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Death Toll From Mass Shootings On the Rise in America

Death Toll From Mass Shootings On the Rise in America

 government-funded research project released on Friday sheds new light on the upward trend of mass shootings in the United States, finding that the number of Americans dying from mass shooters is on the rise, and most people who commit such acts of violence have a history of trauma or were in a state of crisis.

The Violence Project, funded by the Justice Department’s National Institute of Justice, examined 172 mass shootings -defined as killing four or more people – dating back more than 50 years.

Researchers analyzed data on mass shootings using a publicly-available database, which draws from open source material such as social media and newspapers. The Justice Department unveiled some of the study’s highlights the day after President Joe Biden and Attorney General Merrick Garland met with New York City Mayor Eric Adams to call for greater investments in local police to combat a recent rise in gun violence. The study found that of all the mass shootings that took place between 1966 and 2019, more than half took place since 2000, with 20% of them occurring between 2010 and 2019. In the last five years of the study period, an average of 51 people died from mass shootings per year, compared with only eight people in the 1970s.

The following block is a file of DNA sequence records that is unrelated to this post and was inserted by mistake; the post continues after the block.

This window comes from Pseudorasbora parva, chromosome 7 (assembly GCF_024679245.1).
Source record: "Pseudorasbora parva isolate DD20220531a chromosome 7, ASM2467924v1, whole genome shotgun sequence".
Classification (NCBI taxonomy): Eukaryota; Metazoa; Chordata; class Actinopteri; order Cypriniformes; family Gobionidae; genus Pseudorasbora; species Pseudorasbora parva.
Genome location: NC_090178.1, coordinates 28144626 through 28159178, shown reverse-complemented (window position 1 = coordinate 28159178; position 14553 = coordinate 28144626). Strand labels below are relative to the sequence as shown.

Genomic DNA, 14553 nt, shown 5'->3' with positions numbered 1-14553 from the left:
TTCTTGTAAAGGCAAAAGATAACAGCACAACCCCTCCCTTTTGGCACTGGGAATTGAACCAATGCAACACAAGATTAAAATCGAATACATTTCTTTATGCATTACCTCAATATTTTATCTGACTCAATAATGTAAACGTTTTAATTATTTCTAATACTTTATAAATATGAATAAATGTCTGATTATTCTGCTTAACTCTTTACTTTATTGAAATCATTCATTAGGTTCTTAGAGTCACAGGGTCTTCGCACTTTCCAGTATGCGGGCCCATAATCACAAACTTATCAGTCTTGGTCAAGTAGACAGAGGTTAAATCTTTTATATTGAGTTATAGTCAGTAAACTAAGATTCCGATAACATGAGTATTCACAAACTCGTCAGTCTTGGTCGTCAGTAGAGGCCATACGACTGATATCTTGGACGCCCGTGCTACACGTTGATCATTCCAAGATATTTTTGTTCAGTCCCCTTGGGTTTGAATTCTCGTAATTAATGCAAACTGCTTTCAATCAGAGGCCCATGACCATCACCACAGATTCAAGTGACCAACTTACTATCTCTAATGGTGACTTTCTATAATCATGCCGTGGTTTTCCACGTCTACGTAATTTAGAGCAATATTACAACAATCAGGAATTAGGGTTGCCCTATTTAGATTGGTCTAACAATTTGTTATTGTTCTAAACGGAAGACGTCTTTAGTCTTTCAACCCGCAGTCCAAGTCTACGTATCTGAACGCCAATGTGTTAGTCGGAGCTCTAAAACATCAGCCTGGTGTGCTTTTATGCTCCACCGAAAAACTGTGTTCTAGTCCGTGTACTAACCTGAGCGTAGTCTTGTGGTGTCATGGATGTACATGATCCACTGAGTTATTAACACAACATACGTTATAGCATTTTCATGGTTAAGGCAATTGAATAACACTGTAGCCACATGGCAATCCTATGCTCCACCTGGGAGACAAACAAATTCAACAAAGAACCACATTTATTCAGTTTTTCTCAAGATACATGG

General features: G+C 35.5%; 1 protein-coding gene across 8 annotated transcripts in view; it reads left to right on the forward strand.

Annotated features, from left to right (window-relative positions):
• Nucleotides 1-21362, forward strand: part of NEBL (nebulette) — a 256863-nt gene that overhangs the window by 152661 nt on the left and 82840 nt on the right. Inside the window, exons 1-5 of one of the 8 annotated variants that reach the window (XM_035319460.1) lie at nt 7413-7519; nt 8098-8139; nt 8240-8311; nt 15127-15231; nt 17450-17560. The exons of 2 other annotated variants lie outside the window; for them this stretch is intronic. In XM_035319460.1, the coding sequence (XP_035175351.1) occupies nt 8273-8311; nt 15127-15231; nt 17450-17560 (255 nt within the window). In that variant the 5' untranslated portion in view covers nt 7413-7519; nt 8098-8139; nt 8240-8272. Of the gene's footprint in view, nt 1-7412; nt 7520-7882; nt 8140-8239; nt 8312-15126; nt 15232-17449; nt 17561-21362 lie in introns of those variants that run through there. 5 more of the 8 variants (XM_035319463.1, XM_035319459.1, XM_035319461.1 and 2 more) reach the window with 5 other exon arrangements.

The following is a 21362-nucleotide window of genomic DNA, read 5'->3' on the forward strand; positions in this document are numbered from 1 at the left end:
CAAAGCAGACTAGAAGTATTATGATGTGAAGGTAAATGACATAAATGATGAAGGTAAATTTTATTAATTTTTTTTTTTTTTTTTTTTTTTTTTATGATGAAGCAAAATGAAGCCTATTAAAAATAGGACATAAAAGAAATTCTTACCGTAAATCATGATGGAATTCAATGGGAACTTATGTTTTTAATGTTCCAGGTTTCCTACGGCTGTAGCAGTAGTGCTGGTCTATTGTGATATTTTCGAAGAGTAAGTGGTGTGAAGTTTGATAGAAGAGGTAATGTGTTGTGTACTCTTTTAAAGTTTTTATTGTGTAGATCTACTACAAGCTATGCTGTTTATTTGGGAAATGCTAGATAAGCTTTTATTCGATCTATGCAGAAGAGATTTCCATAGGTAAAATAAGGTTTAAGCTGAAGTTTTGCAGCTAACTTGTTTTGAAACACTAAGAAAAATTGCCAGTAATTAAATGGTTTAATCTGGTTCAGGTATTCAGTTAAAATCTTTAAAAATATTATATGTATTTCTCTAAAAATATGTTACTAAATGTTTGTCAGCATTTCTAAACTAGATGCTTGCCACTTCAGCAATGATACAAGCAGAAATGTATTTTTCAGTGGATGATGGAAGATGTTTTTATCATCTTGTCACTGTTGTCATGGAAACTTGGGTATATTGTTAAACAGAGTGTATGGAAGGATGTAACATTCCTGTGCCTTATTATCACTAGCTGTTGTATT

An analysis of some of the data by the National Institute of Justice found that suicidal intention is a “strong predictor” for mass shooting perpetrators, and that 31% of the people who committed mass shootings had experienced childhood trauma while 80% were “in crisis.”

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A large percentage of the shooters – 48% – also took steps to leak their plans in advance to family, friends, law enforcement, or strangers, the study found.

Find out more at the Violence Project.

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